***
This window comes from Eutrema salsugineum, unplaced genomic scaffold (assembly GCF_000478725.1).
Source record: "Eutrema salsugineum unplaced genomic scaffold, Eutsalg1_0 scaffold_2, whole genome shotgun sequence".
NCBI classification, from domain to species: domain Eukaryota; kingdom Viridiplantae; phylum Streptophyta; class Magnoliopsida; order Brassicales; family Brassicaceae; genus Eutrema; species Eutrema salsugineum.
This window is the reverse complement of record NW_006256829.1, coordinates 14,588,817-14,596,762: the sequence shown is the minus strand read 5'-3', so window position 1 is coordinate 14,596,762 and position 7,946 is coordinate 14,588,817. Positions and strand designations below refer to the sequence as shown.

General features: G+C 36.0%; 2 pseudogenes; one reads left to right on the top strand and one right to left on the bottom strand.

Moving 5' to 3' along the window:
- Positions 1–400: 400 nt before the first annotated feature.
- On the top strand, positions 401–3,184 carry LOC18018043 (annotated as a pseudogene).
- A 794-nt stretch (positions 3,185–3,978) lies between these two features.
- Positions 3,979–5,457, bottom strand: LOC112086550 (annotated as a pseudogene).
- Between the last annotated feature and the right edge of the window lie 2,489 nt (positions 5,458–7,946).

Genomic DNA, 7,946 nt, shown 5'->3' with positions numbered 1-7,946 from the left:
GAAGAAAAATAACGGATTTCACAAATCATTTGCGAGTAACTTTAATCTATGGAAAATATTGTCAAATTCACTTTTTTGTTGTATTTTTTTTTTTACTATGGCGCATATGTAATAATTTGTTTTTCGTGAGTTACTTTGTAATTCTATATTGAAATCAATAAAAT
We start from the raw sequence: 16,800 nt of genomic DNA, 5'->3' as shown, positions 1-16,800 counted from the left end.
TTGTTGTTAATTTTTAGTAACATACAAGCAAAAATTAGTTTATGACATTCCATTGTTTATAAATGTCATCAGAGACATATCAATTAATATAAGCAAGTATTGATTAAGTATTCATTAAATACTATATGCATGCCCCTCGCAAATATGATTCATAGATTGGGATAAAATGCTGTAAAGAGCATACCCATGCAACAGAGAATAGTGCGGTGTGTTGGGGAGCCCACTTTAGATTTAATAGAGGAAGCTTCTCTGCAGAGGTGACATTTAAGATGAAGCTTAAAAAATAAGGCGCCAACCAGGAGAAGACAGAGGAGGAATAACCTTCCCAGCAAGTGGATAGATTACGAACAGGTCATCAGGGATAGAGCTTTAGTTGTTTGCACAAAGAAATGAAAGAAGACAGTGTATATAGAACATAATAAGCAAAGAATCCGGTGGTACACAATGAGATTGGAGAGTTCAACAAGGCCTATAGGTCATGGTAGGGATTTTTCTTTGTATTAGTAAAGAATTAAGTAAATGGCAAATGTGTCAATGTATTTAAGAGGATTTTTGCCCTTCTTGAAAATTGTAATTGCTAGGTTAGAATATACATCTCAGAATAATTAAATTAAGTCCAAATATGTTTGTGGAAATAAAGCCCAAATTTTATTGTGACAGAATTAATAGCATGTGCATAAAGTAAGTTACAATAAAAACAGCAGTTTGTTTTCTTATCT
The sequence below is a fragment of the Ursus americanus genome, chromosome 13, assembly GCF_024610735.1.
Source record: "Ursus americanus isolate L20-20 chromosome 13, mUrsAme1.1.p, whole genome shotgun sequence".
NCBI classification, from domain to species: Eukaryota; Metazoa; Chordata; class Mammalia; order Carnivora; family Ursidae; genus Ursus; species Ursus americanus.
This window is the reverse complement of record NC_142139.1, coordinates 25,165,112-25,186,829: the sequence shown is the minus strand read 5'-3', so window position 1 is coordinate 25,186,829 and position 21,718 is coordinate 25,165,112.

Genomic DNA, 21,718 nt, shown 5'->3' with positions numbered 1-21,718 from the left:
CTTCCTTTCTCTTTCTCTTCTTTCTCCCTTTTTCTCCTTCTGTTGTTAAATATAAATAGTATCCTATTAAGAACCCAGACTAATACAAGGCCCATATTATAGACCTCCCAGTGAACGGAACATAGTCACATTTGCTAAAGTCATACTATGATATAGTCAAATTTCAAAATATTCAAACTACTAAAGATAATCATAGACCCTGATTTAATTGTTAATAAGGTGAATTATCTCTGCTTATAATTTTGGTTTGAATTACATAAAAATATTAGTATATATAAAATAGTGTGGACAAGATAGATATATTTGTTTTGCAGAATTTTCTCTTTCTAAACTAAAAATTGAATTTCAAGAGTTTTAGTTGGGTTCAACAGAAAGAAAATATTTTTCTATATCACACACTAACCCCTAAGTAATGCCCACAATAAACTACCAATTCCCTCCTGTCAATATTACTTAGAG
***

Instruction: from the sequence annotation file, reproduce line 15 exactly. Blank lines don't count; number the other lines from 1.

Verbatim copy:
TTGTTGTTAATTTTTAGTAACATACAAGCAAAAATTAGTTTATGACATTCCATTGTTTATAAATGTCATCAGAGACATATCAATTAATATAAGCAAGTATTGATTAAGTATTCATTAAATACTATATGCATGCCCCTCGCAAATATGATTCATAGATTGGGATAAAATGCTGTAAAGAGCATACCCATGCAACAGAGAATAGTGCGGTGTGTTGGGGAGCCCACTTTAGATTTAATAGAGGAAGCTTCTCTGCAGAGGTGACATTTAAGATGAAGCTTAAAAAATAAGGCGCCAACCAGGAGAAGACAGAGGAGGAATAACCTTCCCAGCAAGTGGATAGATTACGAACAGGTCATCAGGGATAGAGCTTTAGTTGTTTGCACAAAGAAATGAAAGAAGACAGTGTATATAGAACATAATAAGCAAAGAATCCGGTGGTACACAATGAGATTGGAGAGTTCAACAAGGCCTATAGGTCATGGTAGGGATTTTTCTTTGTATTAGTAAAGAATTAAGTAAATGGCAAATGTGTCAATGTATTTAAGAGGATTTTTGCCCTTCTTGAAAATTGTAATTGCTAGGTTAGAATATACATCTCAGAATAATTAAATTAAGTCCAAATATGTTTGTGGAAATAAAGCCCAAATTTTATTGTGACAGAATTAATAGCATGTGCATAAAGTAAGTTACAATAAAAACAGCAGTTTGTTTTCTTATCT